Bible Verse Explanations and Resources


Isaiah 23:3

Adam Clarke
Bible Commentary

The seed of Sihor "The seed of the Nile" - The Nile is called here Shichor, as it is Jeremiah 2:18, and 1 Chronicles 13:5. It had this name from the blackness of its waters, charged with the mud which it brings down from Ethiopia when it overflows, Et viridem Aegyptum nigra fecundat arena; as it was called by the Greeks Melas, and by the Latins Melo, for the same reason. See Servius on the above line of Virgil, Georg. 4:291. It was called Siris by the Ethiopians, by some supposed to be the same with Shichor. Egypt by its extraordinary fertility, caused by the overflowing of the Nile supplied the neighboring nations with corn, by which branch of trade the Tyrians gained great wealth.

Albert Barnes
Notes on the Whole Bible

And by great waters - That is, by the abundant-waters, or the overflowing of the Nile. Tyre was the mart to which the superabundant productions of Egypt were borne (see Joshua 13:3; 1 Chronicles 13:5; Jeremiah 2:18). The word שׁחר shichor is derived from שׁחר shachar “to be black” Job 30:30, and is given to the Nile from its color when it brings down the slime or mud by which Egypt is rendered so fertile. The Greeks gave to the river the name Μέλας Melas (“black”), and the Latins call it “Melo” - (Serv. ad Virg. “Geor.” iv. 291. It was called “Siris” by the Ethiopians; perhaps the same as Sihor. The upper branches of the Nile in Abyssinia all receive their names from the “color” of the water, and are called the White River, the Blue River, etc.

The harvest of the river - The productions caused by the overflowing of the river. Egypt was celebrated for producing grain, and Rome and Greece derived no small part of their supplies from that fertile country. It is also evident that the inhabitants of Palestine were early accustomed to go to Egypt in time of scarcity for supplies of grain (see Genesis 37:25, Genesis 37:28, and the history of Joseph, Genesis 4143) That the “Tyrians” traded with Egypt is also well known. Herodotus (ii. 112) mentions one entire quarter of the city of Memphis that was inhabited by the Tyrians.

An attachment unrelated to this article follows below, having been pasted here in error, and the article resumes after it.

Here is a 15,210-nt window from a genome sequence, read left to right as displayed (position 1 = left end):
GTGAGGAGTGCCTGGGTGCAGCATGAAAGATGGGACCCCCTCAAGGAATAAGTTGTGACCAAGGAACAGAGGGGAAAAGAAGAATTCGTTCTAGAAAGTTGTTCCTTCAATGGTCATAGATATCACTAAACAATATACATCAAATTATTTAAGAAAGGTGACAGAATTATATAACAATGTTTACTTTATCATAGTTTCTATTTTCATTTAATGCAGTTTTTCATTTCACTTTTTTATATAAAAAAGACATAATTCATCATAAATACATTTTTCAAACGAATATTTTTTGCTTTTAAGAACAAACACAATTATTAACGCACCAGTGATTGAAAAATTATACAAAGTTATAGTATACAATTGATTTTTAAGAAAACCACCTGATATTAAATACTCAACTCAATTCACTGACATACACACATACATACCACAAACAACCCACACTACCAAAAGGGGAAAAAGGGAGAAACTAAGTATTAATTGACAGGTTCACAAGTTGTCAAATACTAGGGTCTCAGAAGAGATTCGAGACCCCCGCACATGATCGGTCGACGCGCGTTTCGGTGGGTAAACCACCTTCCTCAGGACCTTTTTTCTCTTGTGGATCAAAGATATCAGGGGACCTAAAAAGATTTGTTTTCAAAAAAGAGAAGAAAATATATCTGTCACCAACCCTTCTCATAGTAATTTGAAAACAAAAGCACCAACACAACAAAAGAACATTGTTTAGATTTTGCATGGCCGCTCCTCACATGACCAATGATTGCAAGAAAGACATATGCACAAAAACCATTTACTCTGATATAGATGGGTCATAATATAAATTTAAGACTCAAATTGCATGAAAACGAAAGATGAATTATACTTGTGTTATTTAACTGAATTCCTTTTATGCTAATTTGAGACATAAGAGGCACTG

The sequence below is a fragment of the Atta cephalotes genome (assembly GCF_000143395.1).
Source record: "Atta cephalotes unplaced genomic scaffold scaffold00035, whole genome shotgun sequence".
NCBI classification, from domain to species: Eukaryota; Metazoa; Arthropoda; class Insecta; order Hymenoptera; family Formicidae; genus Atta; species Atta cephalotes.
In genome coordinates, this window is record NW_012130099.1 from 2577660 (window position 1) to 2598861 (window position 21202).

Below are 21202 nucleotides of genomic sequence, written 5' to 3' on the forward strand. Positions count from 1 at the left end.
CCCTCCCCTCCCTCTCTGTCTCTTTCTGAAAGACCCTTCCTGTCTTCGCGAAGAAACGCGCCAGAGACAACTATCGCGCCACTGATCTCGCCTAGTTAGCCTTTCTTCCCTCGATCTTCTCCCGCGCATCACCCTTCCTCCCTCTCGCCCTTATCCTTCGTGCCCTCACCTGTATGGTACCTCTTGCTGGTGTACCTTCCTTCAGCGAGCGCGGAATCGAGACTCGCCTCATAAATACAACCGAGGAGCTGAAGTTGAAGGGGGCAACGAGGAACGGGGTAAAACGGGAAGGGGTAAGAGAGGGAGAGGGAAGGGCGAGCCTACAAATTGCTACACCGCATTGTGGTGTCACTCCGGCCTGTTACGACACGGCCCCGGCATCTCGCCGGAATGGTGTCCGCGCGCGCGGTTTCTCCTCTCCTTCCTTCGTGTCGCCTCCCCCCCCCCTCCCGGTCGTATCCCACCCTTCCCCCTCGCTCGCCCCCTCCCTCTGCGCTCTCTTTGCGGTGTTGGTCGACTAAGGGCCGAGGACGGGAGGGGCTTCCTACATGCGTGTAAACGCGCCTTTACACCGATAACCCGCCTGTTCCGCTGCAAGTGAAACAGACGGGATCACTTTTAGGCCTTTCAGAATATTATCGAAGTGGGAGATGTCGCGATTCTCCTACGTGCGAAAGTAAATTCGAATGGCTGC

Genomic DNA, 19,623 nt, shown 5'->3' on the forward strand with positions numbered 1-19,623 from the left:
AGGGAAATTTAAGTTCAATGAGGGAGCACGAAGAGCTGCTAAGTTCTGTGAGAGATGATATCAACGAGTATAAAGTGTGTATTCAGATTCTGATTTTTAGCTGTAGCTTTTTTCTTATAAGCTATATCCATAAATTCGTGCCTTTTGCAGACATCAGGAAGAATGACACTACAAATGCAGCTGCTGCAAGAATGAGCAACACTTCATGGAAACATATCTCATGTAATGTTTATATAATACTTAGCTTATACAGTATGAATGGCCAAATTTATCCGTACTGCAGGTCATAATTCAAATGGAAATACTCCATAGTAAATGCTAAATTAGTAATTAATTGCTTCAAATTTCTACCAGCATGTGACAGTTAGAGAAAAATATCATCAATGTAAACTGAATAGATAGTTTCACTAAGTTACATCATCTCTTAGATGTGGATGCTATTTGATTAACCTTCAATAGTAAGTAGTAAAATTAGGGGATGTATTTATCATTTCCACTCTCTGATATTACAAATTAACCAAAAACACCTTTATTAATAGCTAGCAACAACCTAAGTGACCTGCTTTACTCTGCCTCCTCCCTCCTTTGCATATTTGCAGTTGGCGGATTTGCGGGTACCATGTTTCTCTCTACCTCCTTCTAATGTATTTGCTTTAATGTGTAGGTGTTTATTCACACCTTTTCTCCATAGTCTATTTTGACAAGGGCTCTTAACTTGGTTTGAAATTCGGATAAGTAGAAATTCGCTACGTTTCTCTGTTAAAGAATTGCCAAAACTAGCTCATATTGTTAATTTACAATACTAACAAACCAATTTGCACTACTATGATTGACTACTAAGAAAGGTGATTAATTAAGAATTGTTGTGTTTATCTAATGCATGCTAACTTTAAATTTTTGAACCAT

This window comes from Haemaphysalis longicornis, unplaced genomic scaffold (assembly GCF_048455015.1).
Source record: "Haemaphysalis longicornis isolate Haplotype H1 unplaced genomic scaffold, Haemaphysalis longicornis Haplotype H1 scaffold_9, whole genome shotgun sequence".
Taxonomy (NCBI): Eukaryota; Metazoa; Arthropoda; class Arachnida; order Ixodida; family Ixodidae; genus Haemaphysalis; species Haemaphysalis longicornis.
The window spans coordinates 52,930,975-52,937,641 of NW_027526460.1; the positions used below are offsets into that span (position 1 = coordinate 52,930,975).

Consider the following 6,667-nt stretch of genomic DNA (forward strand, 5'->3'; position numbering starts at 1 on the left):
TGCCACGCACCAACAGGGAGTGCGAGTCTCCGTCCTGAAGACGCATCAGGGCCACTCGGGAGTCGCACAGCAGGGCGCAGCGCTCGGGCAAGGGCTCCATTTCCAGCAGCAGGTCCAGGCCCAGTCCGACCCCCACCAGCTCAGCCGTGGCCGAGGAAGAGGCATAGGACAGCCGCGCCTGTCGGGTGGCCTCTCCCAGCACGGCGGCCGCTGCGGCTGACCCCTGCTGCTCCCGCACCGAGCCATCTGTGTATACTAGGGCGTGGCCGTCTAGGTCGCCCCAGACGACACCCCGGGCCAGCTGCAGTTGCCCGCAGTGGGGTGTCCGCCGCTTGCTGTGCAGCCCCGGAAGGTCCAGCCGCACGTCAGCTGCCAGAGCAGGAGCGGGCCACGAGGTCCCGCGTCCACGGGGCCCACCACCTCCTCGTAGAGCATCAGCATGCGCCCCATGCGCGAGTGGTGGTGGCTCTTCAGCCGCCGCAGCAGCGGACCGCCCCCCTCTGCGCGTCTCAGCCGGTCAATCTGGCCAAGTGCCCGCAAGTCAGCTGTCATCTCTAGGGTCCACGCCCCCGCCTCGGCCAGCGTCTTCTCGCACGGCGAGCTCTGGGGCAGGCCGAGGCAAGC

Is her revenue - Her resources are brought from thence.

She is a mart of nations - How true this was, see Ezekiel 27. No place was more favorably situated for commerce; and she had engrossed the trade nearly of all the world.

Matthew Henry
Concise Bible Commentary
Tyre was the mart of the nations. She was noted for mirth and diversions; and this made her loth to consider the warnings God gave by his servants. Her merchants were princes, and lived like princes. Tyre being destroyed and laid waste, the merchants should abandon her. Flee to shift for thine own safety; but those that are uneasy in one place, will be so in another; for when God's judgments pursue sinners, they will overtake them. Whence shall all this trouble come? It is a destruction from the Almighty. God designed to convince men of the vanity and uncertainty of all earthly glory. Let the ruin of Tyre warn all places and persons to take heed of pride; for he who exalts himself shall be abased. God will do it, who has all power in his hand; but the Chaldeans shall be the instruments.